It's simplistic to say merely that 'America is conservative,' as if that were the end of the story. What counts as 'conservative' is always in flux. Well over a century ago, everyone in white America knew it was scandalous for women to expose their ankles. Today, a midriff-exposing, thigh-baring little hottie like Annika represents the righties. Old mores crumble and tumble; change is part of life.
Yes! And as your representative, i will bare midriff and thigh so you don't have to!

i took Kevin's quote out of context though, which is unfair to his larger point, which i also agree with:

There's a huge debate going on right now about the extent to which this election was a referendum on 'morality.' I contend that it wasn't: it was, fundamentally, about the war.

. . .

I still maintain that Andrew Sullivan is on to something re: where the country is trending in terms of gay marriage. Conservatives have a point when they say that the present hysteria about impending theocracy is way over the top. But the right shouldn't be too dismissive of the gay lobby: it needs to get ready for what's coming in a few years. . . .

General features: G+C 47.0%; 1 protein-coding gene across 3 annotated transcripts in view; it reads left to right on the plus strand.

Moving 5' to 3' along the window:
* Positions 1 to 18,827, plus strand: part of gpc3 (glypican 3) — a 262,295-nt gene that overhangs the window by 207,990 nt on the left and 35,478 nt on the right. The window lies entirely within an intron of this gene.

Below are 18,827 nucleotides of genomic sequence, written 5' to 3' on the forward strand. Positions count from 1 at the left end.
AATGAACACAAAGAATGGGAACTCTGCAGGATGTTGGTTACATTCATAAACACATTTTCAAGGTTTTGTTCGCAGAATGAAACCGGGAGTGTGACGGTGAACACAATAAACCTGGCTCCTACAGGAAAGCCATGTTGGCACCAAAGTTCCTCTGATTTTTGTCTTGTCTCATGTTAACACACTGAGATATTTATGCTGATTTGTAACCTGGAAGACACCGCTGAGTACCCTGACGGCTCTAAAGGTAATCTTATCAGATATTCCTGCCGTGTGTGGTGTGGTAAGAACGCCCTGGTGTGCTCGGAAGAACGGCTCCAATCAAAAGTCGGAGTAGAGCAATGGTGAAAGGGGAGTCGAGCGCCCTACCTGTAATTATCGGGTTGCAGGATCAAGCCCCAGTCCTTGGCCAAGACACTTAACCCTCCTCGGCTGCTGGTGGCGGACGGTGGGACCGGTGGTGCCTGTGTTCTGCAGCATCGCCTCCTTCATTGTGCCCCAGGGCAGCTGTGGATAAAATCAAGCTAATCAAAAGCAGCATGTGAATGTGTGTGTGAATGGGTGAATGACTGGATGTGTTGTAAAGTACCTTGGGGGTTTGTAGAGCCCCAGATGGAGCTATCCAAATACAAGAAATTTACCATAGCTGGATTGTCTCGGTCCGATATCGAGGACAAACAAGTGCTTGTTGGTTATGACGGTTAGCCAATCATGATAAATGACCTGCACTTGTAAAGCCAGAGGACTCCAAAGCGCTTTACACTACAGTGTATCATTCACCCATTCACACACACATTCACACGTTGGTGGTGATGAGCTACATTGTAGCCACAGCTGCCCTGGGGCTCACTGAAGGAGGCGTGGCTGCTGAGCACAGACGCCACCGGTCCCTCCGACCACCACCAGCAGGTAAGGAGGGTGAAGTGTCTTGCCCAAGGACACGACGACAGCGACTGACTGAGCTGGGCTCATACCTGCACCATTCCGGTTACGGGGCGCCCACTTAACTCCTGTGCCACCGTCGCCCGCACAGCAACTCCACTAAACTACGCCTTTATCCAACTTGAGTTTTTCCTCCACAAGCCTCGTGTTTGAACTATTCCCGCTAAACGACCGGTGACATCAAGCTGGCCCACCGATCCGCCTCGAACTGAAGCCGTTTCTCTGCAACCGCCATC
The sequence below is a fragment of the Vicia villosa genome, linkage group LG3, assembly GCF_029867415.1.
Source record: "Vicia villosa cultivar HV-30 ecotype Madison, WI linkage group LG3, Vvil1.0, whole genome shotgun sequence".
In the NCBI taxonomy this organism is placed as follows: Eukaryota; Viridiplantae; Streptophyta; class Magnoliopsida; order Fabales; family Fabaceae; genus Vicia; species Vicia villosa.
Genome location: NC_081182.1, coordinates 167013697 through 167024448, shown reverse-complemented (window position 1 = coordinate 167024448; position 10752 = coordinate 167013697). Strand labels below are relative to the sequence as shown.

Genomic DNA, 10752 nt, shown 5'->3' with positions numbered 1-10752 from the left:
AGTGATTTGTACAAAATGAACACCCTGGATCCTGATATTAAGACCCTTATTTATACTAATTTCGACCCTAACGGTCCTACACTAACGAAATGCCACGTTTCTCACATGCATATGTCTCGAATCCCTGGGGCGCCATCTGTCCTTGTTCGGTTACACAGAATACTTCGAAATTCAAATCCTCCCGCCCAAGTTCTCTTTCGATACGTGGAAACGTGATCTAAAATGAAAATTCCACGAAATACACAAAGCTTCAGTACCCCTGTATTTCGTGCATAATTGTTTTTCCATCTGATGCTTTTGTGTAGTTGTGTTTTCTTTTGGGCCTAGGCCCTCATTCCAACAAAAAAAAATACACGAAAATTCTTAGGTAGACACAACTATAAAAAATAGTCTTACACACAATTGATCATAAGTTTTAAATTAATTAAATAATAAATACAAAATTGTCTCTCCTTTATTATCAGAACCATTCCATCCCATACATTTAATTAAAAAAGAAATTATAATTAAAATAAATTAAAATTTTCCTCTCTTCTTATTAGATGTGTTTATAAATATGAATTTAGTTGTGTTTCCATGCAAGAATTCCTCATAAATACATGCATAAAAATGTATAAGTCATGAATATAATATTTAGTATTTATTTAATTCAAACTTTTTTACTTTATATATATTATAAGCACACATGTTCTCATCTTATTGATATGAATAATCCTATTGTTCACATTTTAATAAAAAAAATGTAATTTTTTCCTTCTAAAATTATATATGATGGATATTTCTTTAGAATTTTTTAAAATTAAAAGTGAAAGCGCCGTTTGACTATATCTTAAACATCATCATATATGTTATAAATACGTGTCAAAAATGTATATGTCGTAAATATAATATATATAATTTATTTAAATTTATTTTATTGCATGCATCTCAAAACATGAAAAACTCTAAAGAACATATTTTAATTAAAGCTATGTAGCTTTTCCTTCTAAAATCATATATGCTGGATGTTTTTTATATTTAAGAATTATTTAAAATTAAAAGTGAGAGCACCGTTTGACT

. . . But what the righties need to remember is that Sullivan is correct to see a huge demographic shift going on. . . .

[G]ay marriage will never become mainstream (which also means that gay marriage is no threat to hetero marriage). But tolerance and affirmation of a gay person's right to marry-- and to receive the legal benefits of marriage-- will become mainstream, probably sooner than many think. If the Dems were unable to see certain realities this time around, I submit that the GOP needs to reconcile itself to the inevitable as well, or risk future marginalization... though not for a few years yet, obviously.